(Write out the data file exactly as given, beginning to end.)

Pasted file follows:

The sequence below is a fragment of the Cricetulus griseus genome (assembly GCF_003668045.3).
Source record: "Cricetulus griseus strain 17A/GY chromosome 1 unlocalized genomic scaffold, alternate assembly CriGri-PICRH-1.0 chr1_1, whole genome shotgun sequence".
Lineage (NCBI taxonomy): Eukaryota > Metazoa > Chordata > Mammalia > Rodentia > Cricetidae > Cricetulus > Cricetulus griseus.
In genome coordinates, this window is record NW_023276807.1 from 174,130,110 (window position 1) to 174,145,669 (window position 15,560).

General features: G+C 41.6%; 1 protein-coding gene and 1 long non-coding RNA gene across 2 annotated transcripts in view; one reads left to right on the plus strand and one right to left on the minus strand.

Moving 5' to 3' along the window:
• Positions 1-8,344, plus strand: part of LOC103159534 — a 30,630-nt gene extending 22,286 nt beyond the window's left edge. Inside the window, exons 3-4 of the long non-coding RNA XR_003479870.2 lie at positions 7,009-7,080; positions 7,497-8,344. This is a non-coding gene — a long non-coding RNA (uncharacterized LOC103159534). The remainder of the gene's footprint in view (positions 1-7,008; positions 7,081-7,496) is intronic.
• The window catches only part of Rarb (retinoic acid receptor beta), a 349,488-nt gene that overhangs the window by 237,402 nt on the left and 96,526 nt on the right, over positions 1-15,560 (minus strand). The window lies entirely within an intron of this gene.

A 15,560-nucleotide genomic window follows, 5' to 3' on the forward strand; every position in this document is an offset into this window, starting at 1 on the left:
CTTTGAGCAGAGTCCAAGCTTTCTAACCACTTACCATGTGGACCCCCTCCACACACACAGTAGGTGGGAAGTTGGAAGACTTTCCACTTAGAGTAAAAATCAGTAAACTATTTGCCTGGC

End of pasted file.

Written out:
The sequence below is a fragment of the Cricetulus griseus genome (assembly GCF_003668045.3).
Source record: "Cricetulus griseus strain 17A/GY chromosome 1 unlocalized genomic scaffold, alternate assembly CriGri-PICRH-1.0 chr1_1, whole genome shotgun sequence".
Lineage (NCBI taxonomy): Eukaryota > Metazoa > Chordata > Mammalia > Rodentia > Cricetidae > Cricetulus > Cricetulus griseus.
In genome coordinates, this window is record NW_023276807.1 from 174,130,110 (window position 1) to 174,145,669 (window position 15,560).

General features: G+C 41.6%; 1 protein-coding gene and 1 long non-coding RNA gene across 2 annotated transcripts in view; one reads left to right on the plus strand and one right to left on the minus strand.

Moving 5' to 3' along the window:
• Positions 1-8,344, plus strand: part of LOC103159534 — a 30,630-nt gene extending 22,286 nt beyond the window's left edge. Inside the window, exons 3-4 of the long non-coding RNA XR_003479870.2 lie at positions 7,009-7,080; positions 7,497-8,344. This is a non-coding gene — a long non-coding RNA (uncharacterized LOC103159534). The remainder of the gene's footprint in view (positions 1-7,008; positions 7,081-7,496) is intronic.
• The window catches only part of Rarb (retinoic acid receptor beta), a 349,488-nt gene that overhangs the window by 237,402 nt on the left and 96,526 nt on the right, over positions 1-15,560 (minus strand). The window lies entirely within an intron of this gene.

A 15,560-nucleotide genomic window follows, 5' to 3' on the forward strand; every position in this document is an offset into this window, starting at 1 on the left:
CTTTGAGCAGAGTCCAAGCTTTCTAACCACTTACCATGTGGACCCCCTCCACACACACAGTAGGTGGGAAGTTGGAAGACTTTCCACTTAGAGTAAAAATCAGTAAACTATTTGCCTGGC